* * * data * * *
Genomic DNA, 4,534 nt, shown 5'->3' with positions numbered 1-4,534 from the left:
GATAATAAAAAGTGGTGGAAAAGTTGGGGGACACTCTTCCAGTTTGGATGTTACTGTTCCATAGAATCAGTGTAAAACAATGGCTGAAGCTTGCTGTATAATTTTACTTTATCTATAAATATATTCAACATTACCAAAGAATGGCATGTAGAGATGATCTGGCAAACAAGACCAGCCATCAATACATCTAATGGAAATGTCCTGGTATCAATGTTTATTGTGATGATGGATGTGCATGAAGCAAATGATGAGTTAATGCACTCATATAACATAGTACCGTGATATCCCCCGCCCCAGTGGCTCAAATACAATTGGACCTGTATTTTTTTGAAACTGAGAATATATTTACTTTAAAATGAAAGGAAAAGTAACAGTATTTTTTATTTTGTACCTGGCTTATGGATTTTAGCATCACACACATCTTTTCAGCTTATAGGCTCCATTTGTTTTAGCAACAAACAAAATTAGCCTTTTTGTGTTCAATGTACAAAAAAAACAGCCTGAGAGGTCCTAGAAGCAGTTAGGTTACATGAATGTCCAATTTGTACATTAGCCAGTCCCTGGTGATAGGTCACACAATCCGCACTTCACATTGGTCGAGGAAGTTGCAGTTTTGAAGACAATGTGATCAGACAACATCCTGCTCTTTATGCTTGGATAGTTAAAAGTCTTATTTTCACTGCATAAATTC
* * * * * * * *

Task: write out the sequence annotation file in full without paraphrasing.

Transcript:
Genomic DNA, 4,534 nt, shown 5'->3' with positions numbered 1-4,534 from the left:
GATAATAAAAAGTGGTGGAAAAGTTGGGGGACACTCTTCCAGTTTGGATGTTACTGTTCCATAGAATCAGTGTAAAACAATGGCTGAAGCTTGCTGTATAATTTTACTTTATCTATAAATATATTCAACATTACCAAAGAATGGCATGTAGAGATGATCTGGCAAACAAGACCAGCCATCAATACATCTAATGGAAATGTCCTGGTATCAATGTTTATTGTGATGATGGATGTGCATGAAGCAAATGATGAGTTAATGCACTCATATAACATAGTACCGTGATATCCCCCGCCCCAGTGGCTCAAATACAATTGGACCTGTATTTTTTTGAAACTGAGAATATATTTACTTTAAAATGAAAGGAAAAGTAACAGTATTTTTTATTTTGTACCTGGCTTATGGATTTTAGCATCACACACATCTTTTCAGCTTATAGGCTCCATTTGTTTTAGCAACAAACAAAATTAGCCTTTTTGTGTTCAATGTACAAAAAAAACAGCCTGAGAGGTCCTAGAAGCAGTTAGGTTACATGAATGTCCAATTTGTACATTAGCCAGTCCCTGGTGATAGGTCACACAATCCGCACTTCACATTGGTCGAGGAAGTTGCAGTTTTGAAGACAATGTGATCAGACAACATCCTGCTCTTTATGCTTGGATAGTTAAAAGTCTTATTTTCACTGCATAAATTC